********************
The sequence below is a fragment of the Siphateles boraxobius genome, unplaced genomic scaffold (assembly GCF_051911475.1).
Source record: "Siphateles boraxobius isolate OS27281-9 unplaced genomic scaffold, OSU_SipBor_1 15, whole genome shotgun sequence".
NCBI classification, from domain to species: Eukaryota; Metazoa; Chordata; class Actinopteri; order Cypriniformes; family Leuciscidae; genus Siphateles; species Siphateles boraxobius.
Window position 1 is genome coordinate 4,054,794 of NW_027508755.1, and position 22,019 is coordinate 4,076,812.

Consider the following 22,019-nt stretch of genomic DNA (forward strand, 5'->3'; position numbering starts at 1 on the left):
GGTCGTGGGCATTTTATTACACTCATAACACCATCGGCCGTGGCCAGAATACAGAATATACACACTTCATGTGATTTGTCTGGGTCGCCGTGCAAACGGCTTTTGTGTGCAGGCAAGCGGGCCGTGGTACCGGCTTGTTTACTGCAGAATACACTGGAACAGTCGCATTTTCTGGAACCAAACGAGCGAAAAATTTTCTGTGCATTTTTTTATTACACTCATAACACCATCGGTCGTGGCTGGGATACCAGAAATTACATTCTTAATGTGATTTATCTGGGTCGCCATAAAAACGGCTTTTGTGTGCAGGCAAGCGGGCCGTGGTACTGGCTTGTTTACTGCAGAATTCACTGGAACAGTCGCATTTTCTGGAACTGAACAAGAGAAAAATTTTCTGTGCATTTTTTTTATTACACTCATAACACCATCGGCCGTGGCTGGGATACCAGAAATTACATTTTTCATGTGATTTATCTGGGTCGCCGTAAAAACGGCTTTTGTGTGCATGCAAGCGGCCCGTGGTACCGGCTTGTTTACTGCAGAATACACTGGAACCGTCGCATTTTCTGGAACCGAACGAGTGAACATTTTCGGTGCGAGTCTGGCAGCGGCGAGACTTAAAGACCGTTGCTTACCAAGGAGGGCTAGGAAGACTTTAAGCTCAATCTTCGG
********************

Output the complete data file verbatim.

The sequence below is a fragment of the Siphateles boraxobius genome, unplaced genomic scaffold (assembly GCF_051911475.1).
Source record: "Siphateles boraxobius isolate OS27281-9 unplaced genomic scaffold, OSU_SipBor_1 15, whole genome shotgun sequence".
NCBI classification, from domain to species: Eukaryota; Metazoa; Chordata; class Actinopteri; order Cypriniformes; family Leuciscidae; genus Siphateles; species Siphateles boraxobius.
Window position 1 is genome coordinate 4,054,794 of NW_027508755.1, and position 22,019 is coordinate 4,076,812.

Consider the following 22,019-nt stretch of genomic DNA (forward strand, 5'->3'; position numbering starts at 1 on the left):
GGTCGTGGGCATTTTATTACACTCATAACACCATCGGCCGTGGCCAGAATACAGAATATACACACTTCATGTGATTTGTCTGGGTCGCCGTGCAAACGGCTTTTGTGTGCAGGCAAGCGGGCCGTGGTACCGGCTTGTTTACTGCAGAATACACTGGAACAGTCGCATTTTCTGGAACCAAACGAGCGAAAAATTTTCTGTGCATTTTTTTATTACACTCATAACACCATCGGTCGTGGCTGGGATACCAGAAATTACATTCTTAATGTGATTTATCTGGGTCGCCATAAAAACGGCTTTTGTGTGCAGGCAAGCGGGCCGTGGTACTGGCTTGTTTACTGCAGAATTCACTGGAACAGTCGCATTTTCTGGAACTGAACAAGAGAAAAATTTTCTGTGCATTTTTTTTATTACACTCATAACACCATCGGCCGTGGCTGGGATACCAGAAATTACATTTTTCATGTGATTTATCTGGGTCGCCGTAAAAACGGCTTTTGTGTGCATGCAAGCGGCCCGTGGTACCGGCTTGTTTACTGCAGAATACACTGGAACCGTCGCATTTTCTGGAACCGAACGAGTGAACATTTTCGGTGCGAGTCTGGCAGCGGCGAGACTTAAAGACCGTTGCTTACCAAGGAGGGCTAGGAAGACTTTAAGCTCAATCTTCGG